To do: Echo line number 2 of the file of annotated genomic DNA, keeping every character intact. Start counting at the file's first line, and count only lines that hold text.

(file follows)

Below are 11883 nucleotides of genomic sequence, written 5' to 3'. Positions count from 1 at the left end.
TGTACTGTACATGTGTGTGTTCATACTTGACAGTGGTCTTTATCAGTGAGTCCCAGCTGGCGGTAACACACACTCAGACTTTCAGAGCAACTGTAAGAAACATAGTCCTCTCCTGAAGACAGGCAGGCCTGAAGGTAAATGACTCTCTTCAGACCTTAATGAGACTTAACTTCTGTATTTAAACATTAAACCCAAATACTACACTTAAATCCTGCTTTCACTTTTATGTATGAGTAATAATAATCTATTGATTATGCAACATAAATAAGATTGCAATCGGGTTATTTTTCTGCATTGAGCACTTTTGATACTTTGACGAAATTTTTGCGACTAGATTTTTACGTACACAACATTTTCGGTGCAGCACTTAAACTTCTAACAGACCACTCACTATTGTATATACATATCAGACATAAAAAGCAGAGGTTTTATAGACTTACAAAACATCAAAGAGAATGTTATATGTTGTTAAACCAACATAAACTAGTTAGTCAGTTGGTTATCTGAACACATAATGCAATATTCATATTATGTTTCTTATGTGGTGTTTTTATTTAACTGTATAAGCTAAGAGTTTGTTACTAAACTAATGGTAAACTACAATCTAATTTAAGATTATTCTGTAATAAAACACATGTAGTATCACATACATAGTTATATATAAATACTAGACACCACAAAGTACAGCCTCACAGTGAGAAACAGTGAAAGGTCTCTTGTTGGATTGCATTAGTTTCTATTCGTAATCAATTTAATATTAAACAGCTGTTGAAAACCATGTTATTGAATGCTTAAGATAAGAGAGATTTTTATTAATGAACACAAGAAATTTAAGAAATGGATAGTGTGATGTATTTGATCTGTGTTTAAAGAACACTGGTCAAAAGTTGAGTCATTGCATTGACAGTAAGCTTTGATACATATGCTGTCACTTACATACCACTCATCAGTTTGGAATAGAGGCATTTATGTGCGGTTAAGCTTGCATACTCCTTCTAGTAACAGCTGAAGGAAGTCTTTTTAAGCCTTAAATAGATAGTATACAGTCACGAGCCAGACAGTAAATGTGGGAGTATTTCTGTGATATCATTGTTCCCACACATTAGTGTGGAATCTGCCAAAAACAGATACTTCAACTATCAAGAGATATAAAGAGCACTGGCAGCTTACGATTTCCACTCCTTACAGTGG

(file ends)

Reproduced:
TGTACTGTACATGTGTGTGTTCATACTTGACAGTGGTCTTTATCAGTGAGTCCCAGCTGGCGGTAACACACACTCAGACTTTCAGAGCAACTGTAAGAAACATAGTCCTCTCCTGAAGACAGGCAGGCCTGAAGGTAAATGACTCTCTTCAGACCTTAATGAGACTTAACTTCTGTATTTAAACATTAAACCCAAATACTACACTTAAATCCTGCTTTCACTTTTATGTATGAGTAATAATAATCTATTGATTATGCAACATAAATAAGATTGCAATCGGGTTATTTTTCTGCATTGAGCACTTTTGATACTTTGACGAAATTTTTGCGACTAGATTTTTACGTACACAACATTTTCGGTGCAGCACTTAAACTTCTAACAGACCACTCACTATTGTATATACATATCAGACATAAAAAGCAGAGGTTTTATAGACTTACAAAACATCAAAGAGAATGTTATATGTTGTTAAACCAACATAAACTAGTTAGTCAGTTGGTTATCTGAACACATAATGCAATATTCATATTATGTTTCTTATGTGGTGTTTTTATTTAACTGTATAAGCTAAGAGTTTGTTACTAAACTAATGGTAAACTACAATCTAATTTAAGATTATTCTGTAATAAAACACATGTAGTATCACATACATAGTTATATATAAATACTAGACACCACAAAGTACAGCCTCACAGTGAGAAACAGTGAAAGGTCTCTTGTTGGATTGCATTAGTTTCTATTCGTAATCAATTTAATATTAAACAGCTGTTGAAAACCATGTTATTGAATGCTTAAGATAAGAGAGATTTTTATTAATGAACACAAGAAATTTAAGAAATGGATAGTGTGATGTATTTGATCTGTGTTTAAAGAACACTGGTCAAAAGTTGAGTCATTGCATTGACAGTAAGCTTTGATACATATGCTGTCACTTACATACCACTCATCAGTTTGGAATAGAGGCATTTATGTGCGGTTAAGCTTGCATACTCCTTCTAGTAACAGCTGAAGGAAGTCTTTTTAAGCCTTAAATAGATAGTATACAGTCACGAGCCAGACAGTAAATGTGGGAGTATTTCTGTGATATCATTGTTCCCACACATTAGTGTGGAATCTGCCAAAAACAGATACTTCAACTATCAAGAGATATAAAGAGCACTGGCAGCTTACGATTTCCACTCCTTACAGTGG